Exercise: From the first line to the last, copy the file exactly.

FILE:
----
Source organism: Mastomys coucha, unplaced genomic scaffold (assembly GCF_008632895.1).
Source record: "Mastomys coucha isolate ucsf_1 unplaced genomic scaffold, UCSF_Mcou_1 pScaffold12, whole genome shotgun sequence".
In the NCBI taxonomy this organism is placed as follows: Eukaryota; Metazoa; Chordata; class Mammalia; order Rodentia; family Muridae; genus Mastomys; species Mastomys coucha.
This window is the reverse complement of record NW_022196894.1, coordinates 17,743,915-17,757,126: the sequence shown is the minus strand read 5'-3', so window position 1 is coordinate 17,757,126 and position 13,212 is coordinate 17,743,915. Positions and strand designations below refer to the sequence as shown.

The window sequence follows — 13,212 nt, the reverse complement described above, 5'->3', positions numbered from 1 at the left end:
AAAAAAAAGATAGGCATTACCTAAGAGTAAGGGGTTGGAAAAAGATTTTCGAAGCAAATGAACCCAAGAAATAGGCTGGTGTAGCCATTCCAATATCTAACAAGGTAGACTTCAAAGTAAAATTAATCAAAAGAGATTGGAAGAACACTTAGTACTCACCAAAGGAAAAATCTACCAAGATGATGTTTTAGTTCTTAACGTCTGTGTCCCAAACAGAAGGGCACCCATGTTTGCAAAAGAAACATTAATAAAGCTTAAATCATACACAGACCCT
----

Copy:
Source organism: Mastomys coucha, unplaced genomic scaffold (assembly GCF_008632895.1).
Source record: "Mastomys coucha isolate ucsf_1 unplaced genomic scaffold, UCSF_Mcou_1 pScaffold12, whole genome shotgun sequence".
In the NCBI taxonomy this organism is placed as follows: Eukaryota; Metazoa; Chordata; class Mammalia; order Rodentia; family Muridae; genus Mastomys; species Mastomys coucha.
This window is the reverse complement of record NW_022196894.1, coordinates 17,743,915-17,757,126: the sequence shown is the minus strand read 5'-3', so window position 1 is coordinate 17,757,126 and position 13,212 is coordinate 17,743,915. Positions and strand designations below refer to the sequence as shown.

The window sequence follows — 13,212 nt, the reverse complement described above, 5'->3', positions numbered from 1 at the left end:
AAAAAAAAGATAGGCATTACCTAAGAGTAAGGGGTTGGAAAAAGATTTTCGAAGCAAATGAACCCAAGAAATAGGCTGGTGTAGCCATTCCAATATCTAACAAGGTAGACTTCAAAGTAAAATTAATCAAAAGAGATTGGAAGAACACTTAGTACTCACCAAAGGAAAAATCTACCAAGATGATGTTTTAGTTCTTAACGTCTGTGTCCCAAACAGAAGGGCACCCATGTTTGCAAAAGAAACATTAATAAAGCTTAAATCATACACAGACCCT